A while back I wrote how New York City politicians have worsened Manhattan's real estate market by rent stabilization policies. One thing I should have mentioned is that the housing shortage and resulting high prices encourage real estate developers (including Donald Trump) to construct new buildings to satisfy the high demand for non-stabilized apartments. There's only so much space, so that creates more "congestion." Again, that's assuming it's even a problem, but it's another example of government creating the problem to begin with, politicians claiming it's a problem and that "government's gotta do something," and people believing that lie.
If any level of government truly wishes to relieve "congestion," it can start by eliminating the ridiculous regulations on building new homes. Thomas Sowell in "Housing Hurdles: part II" detailed a couple's near-futile attempts to build a home on their 18-acre land, most likely so they can get out of an expensive, overcrowded city. In "Housing Hurdles: part I" he discussed the reverse. Many municipal governments, particularly in California, place restrictions on building height and how many can be built. That doesn't cause "congestion" but forces another government-created problem: urban sprawl.
We can't win either way. Government has decided it knows what's best for us, and its solution over the last several decades has degenerated into throwing more money at whatever it deems a problem. Rarely, if ever today, does government elect to let the free market work things out, particularly in letting supply and demand allocate resources optimally. As Ronald Reagan said, which applies to so many situations today, "In our present crisis, government is not the solution to our problem. Government is the problem." In no wise am I advocating a complete elimination of government, but like any good Jeffersonian, I believe government ought to be as limited as possible. If anything, tightly constrained government minimizes the chance that it'll create problems that, of course, it might think only it can remedy.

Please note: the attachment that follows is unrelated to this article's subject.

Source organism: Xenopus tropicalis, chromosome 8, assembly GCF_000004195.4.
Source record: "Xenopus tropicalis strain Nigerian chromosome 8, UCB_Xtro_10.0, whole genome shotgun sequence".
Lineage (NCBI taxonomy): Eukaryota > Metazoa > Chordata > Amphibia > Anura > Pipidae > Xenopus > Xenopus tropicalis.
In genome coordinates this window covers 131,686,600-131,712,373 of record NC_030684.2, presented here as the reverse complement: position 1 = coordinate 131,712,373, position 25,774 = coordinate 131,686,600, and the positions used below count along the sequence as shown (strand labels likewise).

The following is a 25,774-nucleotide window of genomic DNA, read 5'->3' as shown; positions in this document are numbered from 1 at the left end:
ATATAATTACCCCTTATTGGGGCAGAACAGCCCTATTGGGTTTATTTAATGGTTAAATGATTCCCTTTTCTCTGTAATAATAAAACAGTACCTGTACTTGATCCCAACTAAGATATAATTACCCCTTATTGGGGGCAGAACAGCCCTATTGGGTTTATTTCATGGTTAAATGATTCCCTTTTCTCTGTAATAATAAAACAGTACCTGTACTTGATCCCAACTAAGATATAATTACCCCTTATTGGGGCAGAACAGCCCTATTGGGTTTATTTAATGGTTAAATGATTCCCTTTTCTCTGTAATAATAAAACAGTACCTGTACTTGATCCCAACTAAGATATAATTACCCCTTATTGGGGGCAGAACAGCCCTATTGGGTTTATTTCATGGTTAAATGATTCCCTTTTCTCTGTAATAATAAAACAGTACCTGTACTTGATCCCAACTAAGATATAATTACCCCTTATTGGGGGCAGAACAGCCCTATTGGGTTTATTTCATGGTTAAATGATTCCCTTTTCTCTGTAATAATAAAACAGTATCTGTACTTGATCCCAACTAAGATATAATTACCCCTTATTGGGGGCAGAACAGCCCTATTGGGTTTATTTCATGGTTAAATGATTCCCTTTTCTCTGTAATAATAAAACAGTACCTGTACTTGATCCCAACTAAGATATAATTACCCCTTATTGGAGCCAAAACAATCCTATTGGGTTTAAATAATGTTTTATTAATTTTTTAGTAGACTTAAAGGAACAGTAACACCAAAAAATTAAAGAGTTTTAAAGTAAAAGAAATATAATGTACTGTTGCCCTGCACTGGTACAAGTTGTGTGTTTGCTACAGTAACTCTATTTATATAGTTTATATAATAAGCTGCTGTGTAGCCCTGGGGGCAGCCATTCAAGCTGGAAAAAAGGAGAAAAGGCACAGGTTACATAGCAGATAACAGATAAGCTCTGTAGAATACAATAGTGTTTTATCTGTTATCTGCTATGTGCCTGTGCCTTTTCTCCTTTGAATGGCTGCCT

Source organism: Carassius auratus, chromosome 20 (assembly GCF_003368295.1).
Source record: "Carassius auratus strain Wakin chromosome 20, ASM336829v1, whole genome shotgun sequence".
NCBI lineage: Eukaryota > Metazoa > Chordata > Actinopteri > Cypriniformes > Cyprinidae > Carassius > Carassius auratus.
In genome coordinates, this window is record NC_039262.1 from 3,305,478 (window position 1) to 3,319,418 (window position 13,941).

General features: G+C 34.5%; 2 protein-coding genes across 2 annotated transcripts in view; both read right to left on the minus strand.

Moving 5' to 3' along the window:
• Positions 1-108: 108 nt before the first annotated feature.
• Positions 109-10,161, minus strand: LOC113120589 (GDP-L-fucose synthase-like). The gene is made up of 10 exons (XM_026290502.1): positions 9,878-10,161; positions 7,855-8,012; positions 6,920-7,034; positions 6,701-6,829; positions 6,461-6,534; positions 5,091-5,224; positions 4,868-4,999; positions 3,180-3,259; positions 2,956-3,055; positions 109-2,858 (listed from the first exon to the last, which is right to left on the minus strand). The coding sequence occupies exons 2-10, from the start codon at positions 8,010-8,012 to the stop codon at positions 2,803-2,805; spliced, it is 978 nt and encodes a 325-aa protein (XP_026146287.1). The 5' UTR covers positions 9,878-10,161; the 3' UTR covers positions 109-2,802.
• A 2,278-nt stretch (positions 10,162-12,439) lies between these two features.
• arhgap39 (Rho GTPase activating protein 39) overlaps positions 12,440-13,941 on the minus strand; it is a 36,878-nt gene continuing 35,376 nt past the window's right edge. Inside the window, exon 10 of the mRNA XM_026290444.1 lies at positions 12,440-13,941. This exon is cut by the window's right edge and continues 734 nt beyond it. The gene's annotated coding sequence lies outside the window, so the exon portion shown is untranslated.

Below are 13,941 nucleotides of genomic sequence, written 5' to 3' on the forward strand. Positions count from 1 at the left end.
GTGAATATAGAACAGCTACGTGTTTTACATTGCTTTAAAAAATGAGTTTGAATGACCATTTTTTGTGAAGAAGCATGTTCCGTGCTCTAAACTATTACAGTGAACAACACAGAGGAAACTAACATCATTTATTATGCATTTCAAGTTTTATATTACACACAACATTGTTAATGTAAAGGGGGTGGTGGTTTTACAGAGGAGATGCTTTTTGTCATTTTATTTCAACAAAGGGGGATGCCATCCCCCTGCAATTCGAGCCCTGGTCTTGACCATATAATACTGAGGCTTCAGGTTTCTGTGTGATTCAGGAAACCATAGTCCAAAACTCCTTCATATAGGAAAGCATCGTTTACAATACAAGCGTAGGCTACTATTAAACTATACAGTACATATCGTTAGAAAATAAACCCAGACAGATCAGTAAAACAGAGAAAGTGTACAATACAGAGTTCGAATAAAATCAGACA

"It is not my intention to do away with government. It is rather to make it work -- work with us, not over us; stand by our side, not ride on our back. Government can and must provide opportunity, not smother it; foster productivity, not stifle it." - Ronald Reagan, first inaugural address, January 20, 1981
But I must disagree with the "provide opportunity" phrasing. Government shouldn't provide opportunity. Its proper place regarding opportunity is to stop and punish those who deny us the freedom to make our own opportunities.